From then on, God apparently does not trust humans to make their own arrangements without at least a few divine rules to guide them.
Today people make many conditional contracts with each other: for rent, for employment, for services. Some people also try to bargain with God, promising to do something they think God wants in exchange for a divine favor—as if God could be bribed.
There is also a widespread unconditional covenant between human beings today: marriage. Our wedding rituals can be elaborate (though they do not feature cutting up animals and walking between the pieces). But at the heart of the ceremony, each person promises to be with and support the other (like God promising to favor and protect someone), regardless of what happens.
Today, Jewish circumcision is more like an unconditional covenant with God. Infant boys are dedicated to the God of Israel through circumcision with no expectation that God will grant them fertility or any special favors in return.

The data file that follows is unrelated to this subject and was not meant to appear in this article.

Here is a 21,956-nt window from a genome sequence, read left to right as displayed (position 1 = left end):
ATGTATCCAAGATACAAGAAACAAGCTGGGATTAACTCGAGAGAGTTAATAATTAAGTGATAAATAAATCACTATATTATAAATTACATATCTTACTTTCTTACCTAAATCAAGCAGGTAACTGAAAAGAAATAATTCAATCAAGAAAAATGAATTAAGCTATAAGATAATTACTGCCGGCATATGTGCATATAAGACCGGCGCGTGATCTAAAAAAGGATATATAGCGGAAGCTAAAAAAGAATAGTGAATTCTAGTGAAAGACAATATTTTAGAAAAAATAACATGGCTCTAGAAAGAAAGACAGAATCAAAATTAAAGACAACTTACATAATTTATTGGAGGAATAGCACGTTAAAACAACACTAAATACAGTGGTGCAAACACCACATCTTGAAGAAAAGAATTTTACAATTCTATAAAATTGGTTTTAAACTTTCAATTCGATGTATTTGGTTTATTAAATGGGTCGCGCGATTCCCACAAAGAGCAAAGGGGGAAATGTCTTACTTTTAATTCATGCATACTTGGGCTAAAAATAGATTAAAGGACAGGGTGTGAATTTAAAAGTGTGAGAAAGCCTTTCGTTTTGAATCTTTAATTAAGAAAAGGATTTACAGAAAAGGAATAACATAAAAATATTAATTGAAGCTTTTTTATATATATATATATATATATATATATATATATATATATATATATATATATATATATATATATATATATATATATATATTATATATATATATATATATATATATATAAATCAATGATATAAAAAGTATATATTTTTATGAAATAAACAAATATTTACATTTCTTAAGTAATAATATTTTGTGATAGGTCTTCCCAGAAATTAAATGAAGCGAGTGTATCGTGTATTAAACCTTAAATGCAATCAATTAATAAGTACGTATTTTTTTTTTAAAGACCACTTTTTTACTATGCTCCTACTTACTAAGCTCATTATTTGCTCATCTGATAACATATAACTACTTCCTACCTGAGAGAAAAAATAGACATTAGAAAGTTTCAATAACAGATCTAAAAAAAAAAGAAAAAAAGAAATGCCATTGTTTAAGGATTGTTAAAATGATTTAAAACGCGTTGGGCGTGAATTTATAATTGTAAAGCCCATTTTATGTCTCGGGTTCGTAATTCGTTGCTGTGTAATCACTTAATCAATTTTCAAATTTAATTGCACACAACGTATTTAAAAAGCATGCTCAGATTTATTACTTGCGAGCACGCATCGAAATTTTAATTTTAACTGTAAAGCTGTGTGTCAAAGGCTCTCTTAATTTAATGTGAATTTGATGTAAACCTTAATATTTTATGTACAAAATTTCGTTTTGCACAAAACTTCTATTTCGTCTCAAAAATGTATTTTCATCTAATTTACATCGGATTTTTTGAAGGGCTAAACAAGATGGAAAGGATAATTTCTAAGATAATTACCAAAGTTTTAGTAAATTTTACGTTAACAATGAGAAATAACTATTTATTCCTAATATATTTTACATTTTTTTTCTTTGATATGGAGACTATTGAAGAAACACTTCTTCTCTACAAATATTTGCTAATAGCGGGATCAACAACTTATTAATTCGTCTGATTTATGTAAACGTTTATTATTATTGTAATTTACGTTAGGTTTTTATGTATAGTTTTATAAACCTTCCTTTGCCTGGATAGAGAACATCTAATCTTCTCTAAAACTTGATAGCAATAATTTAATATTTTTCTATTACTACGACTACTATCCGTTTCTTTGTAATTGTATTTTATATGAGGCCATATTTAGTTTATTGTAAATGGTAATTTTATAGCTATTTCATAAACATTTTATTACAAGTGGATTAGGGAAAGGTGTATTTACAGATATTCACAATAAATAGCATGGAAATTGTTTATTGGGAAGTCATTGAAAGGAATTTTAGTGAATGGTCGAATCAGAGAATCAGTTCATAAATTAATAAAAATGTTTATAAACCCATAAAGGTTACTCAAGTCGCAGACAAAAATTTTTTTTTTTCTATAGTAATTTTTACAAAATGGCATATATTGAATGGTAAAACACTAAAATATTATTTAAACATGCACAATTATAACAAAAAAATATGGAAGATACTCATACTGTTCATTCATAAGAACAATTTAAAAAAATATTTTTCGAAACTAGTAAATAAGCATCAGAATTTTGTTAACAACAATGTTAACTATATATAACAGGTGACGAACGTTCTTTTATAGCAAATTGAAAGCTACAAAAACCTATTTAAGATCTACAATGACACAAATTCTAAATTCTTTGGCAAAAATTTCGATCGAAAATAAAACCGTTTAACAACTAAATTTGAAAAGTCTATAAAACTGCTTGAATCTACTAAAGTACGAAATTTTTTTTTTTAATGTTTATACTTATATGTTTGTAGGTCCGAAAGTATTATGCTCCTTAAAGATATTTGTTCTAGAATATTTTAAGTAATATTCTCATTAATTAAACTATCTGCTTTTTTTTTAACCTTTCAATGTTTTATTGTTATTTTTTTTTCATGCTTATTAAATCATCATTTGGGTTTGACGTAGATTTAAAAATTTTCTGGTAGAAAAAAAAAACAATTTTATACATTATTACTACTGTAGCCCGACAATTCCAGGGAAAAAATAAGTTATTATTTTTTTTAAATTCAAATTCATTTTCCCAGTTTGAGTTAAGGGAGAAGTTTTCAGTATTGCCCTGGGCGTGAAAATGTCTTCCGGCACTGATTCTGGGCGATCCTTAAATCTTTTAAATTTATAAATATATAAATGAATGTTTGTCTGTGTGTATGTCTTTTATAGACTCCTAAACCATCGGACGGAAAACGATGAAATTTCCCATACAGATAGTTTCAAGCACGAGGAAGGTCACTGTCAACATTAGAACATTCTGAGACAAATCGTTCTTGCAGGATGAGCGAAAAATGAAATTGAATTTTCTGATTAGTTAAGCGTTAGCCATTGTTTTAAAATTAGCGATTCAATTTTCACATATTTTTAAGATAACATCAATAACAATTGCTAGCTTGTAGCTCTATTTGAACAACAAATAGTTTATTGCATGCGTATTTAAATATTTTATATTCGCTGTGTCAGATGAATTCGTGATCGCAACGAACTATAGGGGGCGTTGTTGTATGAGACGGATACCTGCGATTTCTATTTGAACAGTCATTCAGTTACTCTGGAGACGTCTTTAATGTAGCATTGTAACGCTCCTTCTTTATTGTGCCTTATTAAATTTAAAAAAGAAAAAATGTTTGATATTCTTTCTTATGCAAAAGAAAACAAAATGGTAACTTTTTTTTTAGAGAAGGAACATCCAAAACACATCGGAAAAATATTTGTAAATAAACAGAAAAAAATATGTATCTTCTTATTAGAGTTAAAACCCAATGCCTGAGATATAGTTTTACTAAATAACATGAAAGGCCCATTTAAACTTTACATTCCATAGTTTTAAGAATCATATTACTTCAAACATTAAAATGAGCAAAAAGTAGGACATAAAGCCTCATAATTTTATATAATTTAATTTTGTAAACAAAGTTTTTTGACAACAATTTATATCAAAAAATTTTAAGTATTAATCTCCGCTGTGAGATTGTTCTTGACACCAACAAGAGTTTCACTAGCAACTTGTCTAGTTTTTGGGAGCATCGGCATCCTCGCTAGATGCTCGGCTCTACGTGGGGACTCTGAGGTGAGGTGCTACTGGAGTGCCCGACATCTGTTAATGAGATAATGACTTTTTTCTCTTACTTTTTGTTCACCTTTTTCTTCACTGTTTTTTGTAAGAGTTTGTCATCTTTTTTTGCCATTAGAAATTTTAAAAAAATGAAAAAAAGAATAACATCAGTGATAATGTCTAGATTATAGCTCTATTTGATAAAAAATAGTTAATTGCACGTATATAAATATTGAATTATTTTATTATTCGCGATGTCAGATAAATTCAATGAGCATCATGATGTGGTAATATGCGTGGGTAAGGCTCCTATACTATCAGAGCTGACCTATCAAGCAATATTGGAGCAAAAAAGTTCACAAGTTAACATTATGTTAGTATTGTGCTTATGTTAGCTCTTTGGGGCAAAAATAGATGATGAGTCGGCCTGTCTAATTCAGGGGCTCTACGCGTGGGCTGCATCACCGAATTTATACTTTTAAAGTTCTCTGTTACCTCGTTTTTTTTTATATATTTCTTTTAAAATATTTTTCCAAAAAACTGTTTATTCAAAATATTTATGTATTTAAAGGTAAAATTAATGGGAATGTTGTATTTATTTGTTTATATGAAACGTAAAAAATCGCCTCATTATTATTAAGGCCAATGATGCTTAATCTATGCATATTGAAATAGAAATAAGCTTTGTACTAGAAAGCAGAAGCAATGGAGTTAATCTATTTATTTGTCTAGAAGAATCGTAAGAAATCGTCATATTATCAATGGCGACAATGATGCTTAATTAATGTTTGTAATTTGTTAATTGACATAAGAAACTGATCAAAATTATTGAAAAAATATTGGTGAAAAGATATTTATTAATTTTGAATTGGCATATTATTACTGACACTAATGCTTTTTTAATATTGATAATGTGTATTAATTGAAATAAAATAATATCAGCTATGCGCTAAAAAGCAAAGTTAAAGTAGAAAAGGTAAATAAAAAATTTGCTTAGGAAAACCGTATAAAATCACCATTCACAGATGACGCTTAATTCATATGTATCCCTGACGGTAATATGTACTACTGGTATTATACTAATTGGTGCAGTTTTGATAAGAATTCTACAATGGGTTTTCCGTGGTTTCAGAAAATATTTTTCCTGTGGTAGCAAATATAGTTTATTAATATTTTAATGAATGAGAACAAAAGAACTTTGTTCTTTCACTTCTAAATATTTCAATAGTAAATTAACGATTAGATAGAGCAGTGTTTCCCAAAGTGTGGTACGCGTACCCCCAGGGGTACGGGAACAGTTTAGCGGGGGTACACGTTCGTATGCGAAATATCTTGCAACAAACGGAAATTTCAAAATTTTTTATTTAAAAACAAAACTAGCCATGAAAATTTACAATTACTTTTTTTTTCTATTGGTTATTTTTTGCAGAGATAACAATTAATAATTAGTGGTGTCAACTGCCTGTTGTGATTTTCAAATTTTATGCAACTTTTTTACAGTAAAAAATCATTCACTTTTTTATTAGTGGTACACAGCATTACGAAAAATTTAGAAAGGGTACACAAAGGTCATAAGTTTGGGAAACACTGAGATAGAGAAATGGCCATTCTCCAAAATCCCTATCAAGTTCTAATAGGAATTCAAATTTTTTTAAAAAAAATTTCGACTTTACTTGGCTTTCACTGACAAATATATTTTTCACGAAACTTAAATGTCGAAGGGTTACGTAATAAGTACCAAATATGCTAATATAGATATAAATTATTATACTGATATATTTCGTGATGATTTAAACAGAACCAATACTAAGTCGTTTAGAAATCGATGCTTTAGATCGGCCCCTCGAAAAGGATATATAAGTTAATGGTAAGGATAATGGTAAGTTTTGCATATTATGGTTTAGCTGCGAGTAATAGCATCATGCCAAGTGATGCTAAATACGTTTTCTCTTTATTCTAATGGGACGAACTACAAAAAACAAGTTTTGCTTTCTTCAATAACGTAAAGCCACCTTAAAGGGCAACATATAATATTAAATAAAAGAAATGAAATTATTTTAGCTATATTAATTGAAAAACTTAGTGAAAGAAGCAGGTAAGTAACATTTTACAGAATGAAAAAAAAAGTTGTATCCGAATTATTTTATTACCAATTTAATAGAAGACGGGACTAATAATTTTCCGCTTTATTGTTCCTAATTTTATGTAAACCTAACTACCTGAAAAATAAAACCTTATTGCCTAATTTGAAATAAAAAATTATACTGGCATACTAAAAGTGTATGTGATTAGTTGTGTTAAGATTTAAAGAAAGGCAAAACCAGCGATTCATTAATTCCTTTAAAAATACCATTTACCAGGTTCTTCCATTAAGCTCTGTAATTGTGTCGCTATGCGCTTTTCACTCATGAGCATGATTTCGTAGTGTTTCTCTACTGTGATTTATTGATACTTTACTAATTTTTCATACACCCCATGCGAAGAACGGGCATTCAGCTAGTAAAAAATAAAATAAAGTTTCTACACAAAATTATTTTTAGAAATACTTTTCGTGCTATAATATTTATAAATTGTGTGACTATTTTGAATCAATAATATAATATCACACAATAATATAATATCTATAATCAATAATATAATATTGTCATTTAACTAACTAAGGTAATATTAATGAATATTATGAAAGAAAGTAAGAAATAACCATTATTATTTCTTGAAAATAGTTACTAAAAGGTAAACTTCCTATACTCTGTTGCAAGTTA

But can you imagine God initiating a covenant with a human being today? Can you imagine God raising up or cutting a covenant with you?
What would it be like? Has it already happened, in some subtle way?
3 thoughts on “Lekh-lekha: Cutting a Covenant”
I think that when the “light” goes on, and we make a decision to clean up our act in some way, that is a covenant between us and God and God and us. I see it as going both ways at once, an offering rather than a bribe. A way of expressing gratitude of life by making choices that are life affirming. And it is not with an expectation of material reward although people still go there despite no evidence that that works. And the covenant thing can be used in a manipulative way to justify behavior that may be unkind and unethical, ie, God said this land is mine so get out of your house, or someone in authority said I could do this so too bad if harm is being done. It can supersede the higher levels of moral development and be an excuse for relinquishing moral and ethical responsibility. I think the possibility of “real” covenants emanate from inside and when we listen, and have courage, we can do the right thing rather than go along with the tribe, or even doctrine.
Yes, I agree that sometimes we are blessed with a “light” going on inside that changes our attitude and behavior. I would call that a good covenant with God!
And it is unfortunate that many people use a covenant recorded in the Bible as if it were evidence for their own prejudices.